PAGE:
Citing his failure to pass stricter gun laws in 2013, President Obama used dramatic language to discuss the gun debate on Friday.
“It is hard to reduce the easy availability of guns,” Obama complained during a town hall meeting at South Carolina’s Benedict College.
“As long as you can go on into some neighborhoods, and it’s easier for you to buy a firearm than it is for you to buy a book, there are neighborhoods where it’s easier for you to buy a handgun and clips than it is for you to buy a fresh vegetable,” Obama continued. “As long as that’s the case, we’re going to continue to see unnecessary violence.”
“Despite the failure of Congress to act, despite the failure of too many state legislators to act, in fact, in some place it is goes in the opposite direction,” he said, asserting that some gun rights supporters believe “we should have firearms in kindergarten and we should have machine guns and you know in bars.”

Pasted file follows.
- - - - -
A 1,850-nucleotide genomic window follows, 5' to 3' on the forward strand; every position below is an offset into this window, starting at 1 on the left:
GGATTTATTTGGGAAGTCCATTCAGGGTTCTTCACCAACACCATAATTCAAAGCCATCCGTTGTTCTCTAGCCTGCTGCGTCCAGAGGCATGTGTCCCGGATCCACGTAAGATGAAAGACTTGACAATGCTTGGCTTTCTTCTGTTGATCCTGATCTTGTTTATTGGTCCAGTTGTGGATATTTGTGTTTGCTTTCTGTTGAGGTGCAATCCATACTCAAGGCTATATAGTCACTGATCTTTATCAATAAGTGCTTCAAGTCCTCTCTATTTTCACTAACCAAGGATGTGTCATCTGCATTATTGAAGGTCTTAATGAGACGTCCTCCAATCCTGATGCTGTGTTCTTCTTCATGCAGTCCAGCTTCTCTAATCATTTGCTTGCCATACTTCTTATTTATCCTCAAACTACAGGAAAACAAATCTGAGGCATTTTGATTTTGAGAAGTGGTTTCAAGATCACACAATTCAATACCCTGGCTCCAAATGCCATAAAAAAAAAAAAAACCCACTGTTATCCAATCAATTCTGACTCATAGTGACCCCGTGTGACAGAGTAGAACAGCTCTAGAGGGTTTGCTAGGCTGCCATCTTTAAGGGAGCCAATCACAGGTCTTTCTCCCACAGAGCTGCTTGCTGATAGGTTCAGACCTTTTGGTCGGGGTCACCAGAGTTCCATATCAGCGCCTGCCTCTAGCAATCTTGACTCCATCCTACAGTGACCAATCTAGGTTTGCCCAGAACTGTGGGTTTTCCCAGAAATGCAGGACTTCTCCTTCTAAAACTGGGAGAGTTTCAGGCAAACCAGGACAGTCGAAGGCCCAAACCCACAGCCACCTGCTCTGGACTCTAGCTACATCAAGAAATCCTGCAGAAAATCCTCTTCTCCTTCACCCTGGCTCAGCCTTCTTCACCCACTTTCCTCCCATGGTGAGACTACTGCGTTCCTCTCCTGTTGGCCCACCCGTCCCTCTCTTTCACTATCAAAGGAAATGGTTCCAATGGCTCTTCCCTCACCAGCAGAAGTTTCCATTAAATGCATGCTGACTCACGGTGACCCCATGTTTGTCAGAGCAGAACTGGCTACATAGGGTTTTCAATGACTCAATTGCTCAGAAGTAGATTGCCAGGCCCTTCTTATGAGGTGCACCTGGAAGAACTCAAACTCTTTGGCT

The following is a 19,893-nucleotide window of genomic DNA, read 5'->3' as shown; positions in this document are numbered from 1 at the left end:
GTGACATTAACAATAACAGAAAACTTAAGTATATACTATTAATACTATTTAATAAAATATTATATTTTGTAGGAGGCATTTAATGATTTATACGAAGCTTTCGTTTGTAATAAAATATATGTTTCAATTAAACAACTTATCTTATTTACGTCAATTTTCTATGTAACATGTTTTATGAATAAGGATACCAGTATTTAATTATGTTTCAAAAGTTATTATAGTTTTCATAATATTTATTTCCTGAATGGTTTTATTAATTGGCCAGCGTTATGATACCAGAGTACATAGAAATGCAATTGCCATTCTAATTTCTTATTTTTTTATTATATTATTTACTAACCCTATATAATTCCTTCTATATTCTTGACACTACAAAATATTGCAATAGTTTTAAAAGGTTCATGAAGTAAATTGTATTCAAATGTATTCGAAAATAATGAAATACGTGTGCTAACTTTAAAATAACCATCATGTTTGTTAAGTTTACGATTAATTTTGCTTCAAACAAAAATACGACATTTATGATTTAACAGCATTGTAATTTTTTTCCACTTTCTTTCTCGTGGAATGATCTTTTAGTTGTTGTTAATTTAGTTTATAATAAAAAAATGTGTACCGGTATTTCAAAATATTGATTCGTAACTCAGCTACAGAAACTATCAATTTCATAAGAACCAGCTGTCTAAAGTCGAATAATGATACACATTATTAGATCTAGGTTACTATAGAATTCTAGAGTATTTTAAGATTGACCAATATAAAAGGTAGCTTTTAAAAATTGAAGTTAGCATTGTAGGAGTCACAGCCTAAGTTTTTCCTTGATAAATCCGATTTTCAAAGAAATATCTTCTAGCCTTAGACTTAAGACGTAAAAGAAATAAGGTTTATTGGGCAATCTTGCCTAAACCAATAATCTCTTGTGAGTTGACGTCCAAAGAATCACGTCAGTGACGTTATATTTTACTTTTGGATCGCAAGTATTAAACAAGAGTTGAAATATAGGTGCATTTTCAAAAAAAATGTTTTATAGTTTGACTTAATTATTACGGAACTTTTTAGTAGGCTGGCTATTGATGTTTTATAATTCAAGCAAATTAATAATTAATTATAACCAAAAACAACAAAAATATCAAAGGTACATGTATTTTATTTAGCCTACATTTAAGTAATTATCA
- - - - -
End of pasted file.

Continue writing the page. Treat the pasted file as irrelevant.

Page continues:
“You think I’m exaggerating, you look at some of these laws that come up,” Obama added.
“I thought after what happened at Sandy Hook would make us think about it,” Obama said. “You would have thought at that point that’s got to be enough of a motivator for us to want to do something about this. But we couldn’t get it done.”
Obama was referencing a 2013 effort to expand background checks for gun purchases. The administration and other Democrats pushed the measure following the Dec. 2012 shooting at Sandy Hook elementary school in Newtown, Conn.
“We have tried as much as we can administratively to implement background checks,” Obama said.